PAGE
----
Why diet sodas don't get my business
I like soda pops as much as the next normal person but over the last couple of years I've drastically reduced my intake and therefore my purchase of these products, especially when it comes to the large name brand sodas. My reasons are interconnected: most smaller name brand sodas (aka the store brands) go flat a lot sooner than the name brands, yet the name brands are often ridiculously priced. However, when I do purchase sodas I choose those with sugar or high fructose corn syrup. I stick with these sweeteners because 1. I am allergic to aspartame and 2. the other artificial sweeteners leave a nasty, thick film in my mouth that goes straight down my throat. Frankly, they make my tongue feel like its coated in liquid latex.
There used to be sweetener on the market that was sold everywhere, one that didn't make me gag or break me out in hives. A sweetener that probably wasn't up to snuff for every soda drinker out there because it has a bitter twang. It was a sweetener that was removed from my very favorite soda in the world (the original Fresca) and every other soda it had previously appeared in. Yep, I'm talking about saccharine. The reason for the sudden removal of saccharine from the beverage world is that researchers in Canada and then Wisconsin decided to test out the detrimental effects of the substance on human beings, via, of course, by studying what happened to lab rats after supplying them with saccharine. By the word "studying" I mean studying in the loosest sense of the word.
These diet studies began as soon as the animals were born and the amount of saccharine given them in a single day was the equivalent of a human being ingesting the saccharine levels found in 800 cans of diet soda in twenty-four hours. Subsequent studies were performed on the young of these rats, who were fed saccharine all their lives (including their prenatal lives). Several of the rats developed bladder cancer and bladder tumors. Now let's be rational - if any of us were to chug down 800 cans of a soda on a single day we're going to end up sick. If our children were to be fed saccharine in these amounts how could it be surprising to anyone when they developed bladder cancer or some other horrible disease?
Another non-shocker: since the banishment of saccharine from the soda world the EPA has indeed removed it from their list of hazardous constituents and commercial chemicals. In a 2010 released statement the agency went further by saying they no longer consider saccharine to be a potential hazard to human health. I guess kudos are in order for the intelligent soul(s) who finally figured out that feeding a rodent mega-massive-doses of any additive isn't a reliable method in determining the effects on humans of that additive. Too bad this logical way of thinking didn't count for the researchers back in the day. If it had I think a great many saccharine users would have been spared needless worry if that last Fresca or Diet Pepsi was going to send them to the morgue.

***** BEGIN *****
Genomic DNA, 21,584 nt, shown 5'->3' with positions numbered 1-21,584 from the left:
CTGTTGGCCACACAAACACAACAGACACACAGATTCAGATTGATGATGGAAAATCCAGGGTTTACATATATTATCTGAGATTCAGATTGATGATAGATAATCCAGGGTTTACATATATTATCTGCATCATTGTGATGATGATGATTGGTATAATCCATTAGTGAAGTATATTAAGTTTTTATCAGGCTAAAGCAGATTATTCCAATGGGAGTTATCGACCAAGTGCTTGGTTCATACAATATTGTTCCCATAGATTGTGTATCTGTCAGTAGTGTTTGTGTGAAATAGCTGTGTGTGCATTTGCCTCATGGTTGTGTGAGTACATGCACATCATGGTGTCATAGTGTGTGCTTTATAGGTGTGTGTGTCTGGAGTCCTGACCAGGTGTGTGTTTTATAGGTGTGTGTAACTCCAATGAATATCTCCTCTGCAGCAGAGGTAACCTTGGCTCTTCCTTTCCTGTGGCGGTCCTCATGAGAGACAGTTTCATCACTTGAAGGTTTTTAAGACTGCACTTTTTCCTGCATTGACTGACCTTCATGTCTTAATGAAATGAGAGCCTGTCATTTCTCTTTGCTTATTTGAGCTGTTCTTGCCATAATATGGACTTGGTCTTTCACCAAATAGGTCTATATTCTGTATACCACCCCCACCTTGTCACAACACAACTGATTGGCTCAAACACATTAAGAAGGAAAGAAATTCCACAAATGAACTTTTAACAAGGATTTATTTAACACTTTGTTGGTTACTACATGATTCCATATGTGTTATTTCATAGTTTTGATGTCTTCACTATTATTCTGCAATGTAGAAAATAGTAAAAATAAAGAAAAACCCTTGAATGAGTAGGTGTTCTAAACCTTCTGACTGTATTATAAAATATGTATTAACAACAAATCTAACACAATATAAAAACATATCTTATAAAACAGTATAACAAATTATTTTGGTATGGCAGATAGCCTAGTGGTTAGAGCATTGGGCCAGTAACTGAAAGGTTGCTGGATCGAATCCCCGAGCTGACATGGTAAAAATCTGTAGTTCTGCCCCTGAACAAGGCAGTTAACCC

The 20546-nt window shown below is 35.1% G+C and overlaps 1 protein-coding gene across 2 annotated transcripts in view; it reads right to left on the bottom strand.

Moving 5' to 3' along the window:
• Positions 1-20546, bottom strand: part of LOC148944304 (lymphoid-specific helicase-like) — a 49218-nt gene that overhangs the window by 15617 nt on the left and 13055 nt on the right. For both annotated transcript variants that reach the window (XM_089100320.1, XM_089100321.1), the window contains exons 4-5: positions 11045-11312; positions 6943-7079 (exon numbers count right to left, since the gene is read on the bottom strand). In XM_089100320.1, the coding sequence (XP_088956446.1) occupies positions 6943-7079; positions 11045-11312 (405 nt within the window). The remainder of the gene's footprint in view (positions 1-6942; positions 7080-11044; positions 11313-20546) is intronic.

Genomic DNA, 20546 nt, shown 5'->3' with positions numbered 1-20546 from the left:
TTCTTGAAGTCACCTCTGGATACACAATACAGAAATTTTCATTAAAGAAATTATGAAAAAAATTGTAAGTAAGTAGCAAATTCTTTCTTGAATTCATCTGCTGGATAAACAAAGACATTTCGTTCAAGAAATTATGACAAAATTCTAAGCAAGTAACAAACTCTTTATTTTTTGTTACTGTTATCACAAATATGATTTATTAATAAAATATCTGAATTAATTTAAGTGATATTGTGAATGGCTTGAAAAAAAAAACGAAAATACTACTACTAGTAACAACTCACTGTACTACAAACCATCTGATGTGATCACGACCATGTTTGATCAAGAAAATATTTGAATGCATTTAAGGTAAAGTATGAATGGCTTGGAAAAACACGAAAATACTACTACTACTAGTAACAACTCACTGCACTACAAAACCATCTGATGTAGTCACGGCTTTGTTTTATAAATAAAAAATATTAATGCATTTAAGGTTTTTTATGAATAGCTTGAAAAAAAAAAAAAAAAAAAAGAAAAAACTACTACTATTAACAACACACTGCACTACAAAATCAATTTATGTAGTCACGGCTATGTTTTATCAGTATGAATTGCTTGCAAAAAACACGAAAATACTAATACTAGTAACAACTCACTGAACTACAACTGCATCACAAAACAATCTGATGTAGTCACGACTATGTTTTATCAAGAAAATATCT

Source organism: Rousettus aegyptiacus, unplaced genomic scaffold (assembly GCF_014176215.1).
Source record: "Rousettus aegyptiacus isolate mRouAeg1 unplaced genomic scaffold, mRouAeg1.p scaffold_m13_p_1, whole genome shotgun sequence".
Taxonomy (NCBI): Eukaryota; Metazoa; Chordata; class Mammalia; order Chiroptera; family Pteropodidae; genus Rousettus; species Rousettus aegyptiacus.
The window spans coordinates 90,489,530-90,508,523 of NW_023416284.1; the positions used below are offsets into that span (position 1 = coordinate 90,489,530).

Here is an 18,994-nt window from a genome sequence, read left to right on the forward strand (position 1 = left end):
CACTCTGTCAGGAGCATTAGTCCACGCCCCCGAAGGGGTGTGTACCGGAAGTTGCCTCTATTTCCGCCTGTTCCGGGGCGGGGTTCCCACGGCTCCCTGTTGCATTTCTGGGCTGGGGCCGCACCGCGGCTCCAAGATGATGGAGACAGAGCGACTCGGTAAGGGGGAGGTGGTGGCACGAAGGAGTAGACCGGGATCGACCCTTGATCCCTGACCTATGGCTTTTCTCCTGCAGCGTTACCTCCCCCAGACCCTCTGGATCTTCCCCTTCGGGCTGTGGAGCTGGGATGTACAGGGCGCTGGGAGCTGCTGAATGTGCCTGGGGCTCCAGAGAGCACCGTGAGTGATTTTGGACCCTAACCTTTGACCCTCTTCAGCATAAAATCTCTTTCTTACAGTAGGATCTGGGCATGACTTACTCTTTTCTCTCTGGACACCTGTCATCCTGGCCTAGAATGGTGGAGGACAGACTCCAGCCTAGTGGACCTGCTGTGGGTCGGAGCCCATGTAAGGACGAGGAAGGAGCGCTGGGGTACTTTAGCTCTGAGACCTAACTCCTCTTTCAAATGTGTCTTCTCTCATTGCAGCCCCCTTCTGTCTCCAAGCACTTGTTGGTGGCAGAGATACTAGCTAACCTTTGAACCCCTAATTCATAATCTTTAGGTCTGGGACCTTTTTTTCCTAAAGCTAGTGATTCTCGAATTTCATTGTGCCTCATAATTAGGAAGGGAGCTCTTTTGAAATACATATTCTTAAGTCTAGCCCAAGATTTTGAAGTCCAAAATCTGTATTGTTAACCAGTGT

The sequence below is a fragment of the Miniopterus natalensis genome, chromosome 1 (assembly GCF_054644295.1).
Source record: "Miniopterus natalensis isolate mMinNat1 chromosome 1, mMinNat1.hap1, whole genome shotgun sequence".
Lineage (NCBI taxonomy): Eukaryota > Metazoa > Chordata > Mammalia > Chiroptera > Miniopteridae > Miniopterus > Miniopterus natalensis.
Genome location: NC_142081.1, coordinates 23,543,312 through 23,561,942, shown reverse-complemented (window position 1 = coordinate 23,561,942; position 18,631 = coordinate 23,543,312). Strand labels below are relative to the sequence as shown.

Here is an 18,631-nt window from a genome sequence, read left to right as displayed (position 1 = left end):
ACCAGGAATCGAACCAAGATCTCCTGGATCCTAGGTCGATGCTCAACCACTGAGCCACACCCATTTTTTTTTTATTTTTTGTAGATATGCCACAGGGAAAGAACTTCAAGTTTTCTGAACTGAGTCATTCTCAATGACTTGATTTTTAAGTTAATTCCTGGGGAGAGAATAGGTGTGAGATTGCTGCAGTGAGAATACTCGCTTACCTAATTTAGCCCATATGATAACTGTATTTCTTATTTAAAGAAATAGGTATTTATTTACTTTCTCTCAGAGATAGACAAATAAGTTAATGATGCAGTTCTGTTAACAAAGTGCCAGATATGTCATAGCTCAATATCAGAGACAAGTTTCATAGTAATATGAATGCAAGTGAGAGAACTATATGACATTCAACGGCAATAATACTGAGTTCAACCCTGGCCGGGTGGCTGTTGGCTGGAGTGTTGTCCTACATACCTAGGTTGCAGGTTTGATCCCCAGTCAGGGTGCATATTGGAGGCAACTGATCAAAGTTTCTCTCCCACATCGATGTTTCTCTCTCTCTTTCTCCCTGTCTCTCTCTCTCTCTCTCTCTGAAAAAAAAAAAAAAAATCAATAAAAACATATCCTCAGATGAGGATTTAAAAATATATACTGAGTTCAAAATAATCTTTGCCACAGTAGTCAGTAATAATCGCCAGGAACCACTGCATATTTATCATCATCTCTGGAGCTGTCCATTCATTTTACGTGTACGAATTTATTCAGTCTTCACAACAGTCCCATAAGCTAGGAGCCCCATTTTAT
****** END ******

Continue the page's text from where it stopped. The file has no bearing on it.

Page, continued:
Like I said, I don't drink much soda these days. And this being the case I sure don't mind sticking to the time-tested naturally sweetened ones - as everyone probably knows sugar comes from sugar cane and corn syrup from corn. I do, however, resent the times when I'm out somewhere, get thirsty and then discover the soda machines either don't offer naturally sweetened sodas or have run out. The choices left are those with the yechy artificial sweeteners. So experience has taught me to bring along my own drink. (Wal-Mart has doubly lost out on my business because I can't even buy flavored waters on a shopping trip there anymore. Every blessed bottle has blasted aspartame.)
Thankfully most juices don't have artificial sweeteners in them and I drink a lot of juice, coffee and water. When I do reach for a soda its one of the off brands like delicious yummy Mountain Holler and Dr. Pop. The calories of one serving is easily walked off, the price is decent and by Valhalla and their natural sweeteners won't give me hives!
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